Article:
What Is an Aged Trial Balance Report?
An aged trial balance (ATB) report contains much of the same data as the accounts receivable (AR) aging report with two primary differences: what the data intends to accomplish and how timing affects what data is displayed. One report isn’t better than the other; it is a matter of the information you need and your goals for the report.
The “trial” in a standard trial balance report refers to a comparison of debits versus credits. A trial balance of the entire general ledger of the company shows activity on each side of the double-entry accounting system. An aged trial balance is different, it displays what is in the account as of a certain date and sorted by age categories.
With AR, your total ledger balance should equal the balances shown on the AR aging report for a given period. When there is a discrepancy, it means something went astray in the posting of debits and credits, such as:
- an entry was miscoded into the wrong account,
- a credit didn't properly balance a debit to the appropriate offset account, and/or
- there was a data-entry error.
AR trial balances and other reports may help you locate and fix the discrepancy.
When Do You Run an AR Trial Balance vs. an Aging Report?
An accounts receivable aging report is typically run after all transactions for the month post to the general ledger. Some firms run these on a weekly basis, depending on the nature of their receivables and whether their payment terms are net 15 versus net 30, and so forth.
The AR aging report is part of the standard monthly financial reporting package for management and executive review. In contrast, the AR trial balance report is usually run ad hoc for reconciliation purposes or when the need arises to limit or expand the date range of receivables more flexibly than you can with AR aging reports.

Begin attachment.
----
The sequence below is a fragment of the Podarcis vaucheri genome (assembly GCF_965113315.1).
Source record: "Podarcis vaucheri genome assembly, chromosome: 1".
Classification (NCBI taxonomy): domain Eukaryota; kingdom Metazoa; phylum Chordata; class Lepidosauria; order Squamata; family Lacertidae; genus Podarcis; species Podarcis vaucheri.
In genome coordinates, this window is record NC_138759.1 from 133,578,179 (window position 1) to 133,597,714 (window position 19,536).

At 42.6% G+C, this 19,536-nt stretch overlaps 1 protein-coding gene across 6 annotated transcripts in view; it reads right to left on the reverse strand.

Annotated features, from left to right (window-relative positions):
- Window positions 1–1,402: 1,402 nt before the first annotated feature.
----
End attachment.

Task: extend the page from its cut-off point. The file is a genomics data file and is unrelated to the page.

Who Uses an ATB vs. an AR Aging Report?
AR aging reports can be disseminated among various stakeholders to shed light on accounts that are habitually delinquent, clients that may need finessing, or credit- and client-screening policies that may not be discerning enough.
In addition to the finance department, AR aging reports may go to sales teams and others who can affect the collectability of invoices. A trial balance, however, is used internally by the accounting department and isn’t circulated. It intends to reconcile debits versus credits in the accounting system.
One option versus another may be better to run depending on the user viewing the report. Those in the C-suite may want to view only high-level reporting showing aging by bucket with little (or no) client detail. Sales and collections will want to see more detailed reports.
What’s the Difference Between an ATB and an AR Aging Report?
The accounts receivable aging report and the aged trial balance can be set to display high-level numbers or more granular information. They can also display a summary by customer or details of outstanding invoices by customer. The data displays in time buckets of 0-30 days, 31-60 days, and so on.
One difference is the timing of reports. The AR aging report displays information as of the date you run the report and shows what is currently outstanding. It’s most often run at the end of the month, but can be at the end of a week if you want to run it more often. .
The trial balance can be for a specific date range. For instance, if it’s June 2018 and you need to reconcile invoices for December 2017, you can set the aged trial balance to cover the appropriate period to see a snapshot of outstanding receivables for a specific date or date range.
Most finance departments rely on accounts receivable aging reports and reserve AR trial balance reports for special needs and reconciliations. Whichever you prefer to use, automation is always preferable to manually created reports.